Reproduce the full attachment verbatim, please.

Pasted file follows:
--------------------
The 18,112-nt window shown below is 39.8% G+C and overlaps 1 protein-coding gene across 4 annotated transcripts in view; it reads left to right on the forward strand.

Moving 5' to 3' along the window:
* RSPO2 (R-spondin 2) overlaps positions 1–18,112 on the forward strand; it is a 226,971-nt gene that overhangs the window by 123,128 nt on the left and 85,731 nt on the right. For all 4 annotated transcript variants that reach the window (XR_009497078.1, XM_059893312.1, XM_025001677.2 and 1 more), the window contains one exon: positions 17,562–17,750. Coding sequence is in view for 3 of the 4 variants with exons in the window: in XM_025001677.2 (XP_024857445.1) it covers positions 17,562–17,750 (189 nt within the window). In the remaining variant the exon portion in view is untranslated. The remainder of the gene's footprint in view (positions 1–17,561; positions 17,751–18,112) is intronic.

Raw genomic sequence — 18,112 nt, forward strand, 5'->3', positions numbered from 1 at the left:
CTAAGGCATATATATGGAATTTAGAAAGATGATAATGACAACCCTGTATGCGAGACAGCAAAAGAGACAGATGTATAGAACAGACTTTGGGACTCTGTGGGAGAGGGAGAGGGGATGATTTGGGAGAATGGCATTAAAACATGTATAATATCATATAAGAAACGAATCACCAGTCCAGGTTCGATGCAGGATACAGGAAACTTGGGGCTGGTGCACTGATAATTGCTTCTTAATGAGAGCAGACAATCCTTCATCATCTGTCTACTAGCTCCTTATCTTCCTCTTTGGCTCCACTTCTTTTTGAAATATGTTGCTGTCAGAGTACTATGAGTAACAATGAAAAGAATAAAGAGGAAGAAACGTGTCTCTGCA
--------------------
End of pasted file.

The 18,112-nt window shown below is 39.8% G+C and overlaps 1 protein-coding gene across 4 annotated transcripts in view; it reads left to right on the forward strand.

Moving 5' to 3' along the window:
* RSPO2 (R-spondin 2) overlaps positions 1–18,112 on the forward strand; it is a 226,971-nt gene that overhangs the window by 123,128 nt on the left and 85,731 nt on the right. For all 4 annotated transcript variants that reach the window (XR_009497078.1, XM_059893312.1, XM_025001677.2 and 1 more), the window contains one exon: positions 17,562–17,750. Coding sequence is in view for 3 of the 4 variants with exons in the window: in XM_025001677.2 (XP_024857445.1) it covers positions 17,562–17,750 (189 nt within the window). In the remaining variant the exon portion in view is untranslated. The remainder of the gene's footprint in view (positions 1–17,561; positions 17,751–18,112) is intronic.

Raw genomic sequence — 18,112 nt, forward strand, 5'->3', positions numbered from 1 at the left:
CTAAGGCATATATATGGAATTTAGAAAGATGATAATGACAACCCTGTATGCGAGACAGCAAAAGAGACAGATGTATAGAACAGACTTTGGGACTCTGTGGGAGAGGGAGAGGGGATGATTTGGGAGAATGGCATTAAAACATGTATAATATCATATAAGAAACGAATCACCAGTCCAGGTTCGATGCAGGATACAGGAAACTTGGGGCTGGTGCACTGATAATTGCTTCTTAATGAGAGCAGACAATCCTTCATCATCTGTCTACTAGCTCCTTATCTTCCTCTTTGGCTCCACTTCTTTTTGAAATATGTTGCTGTCAGAGTACTATGAGTAACAATGAAAAGAATAAAGAGGAAGAAACGTGTCTCTGCA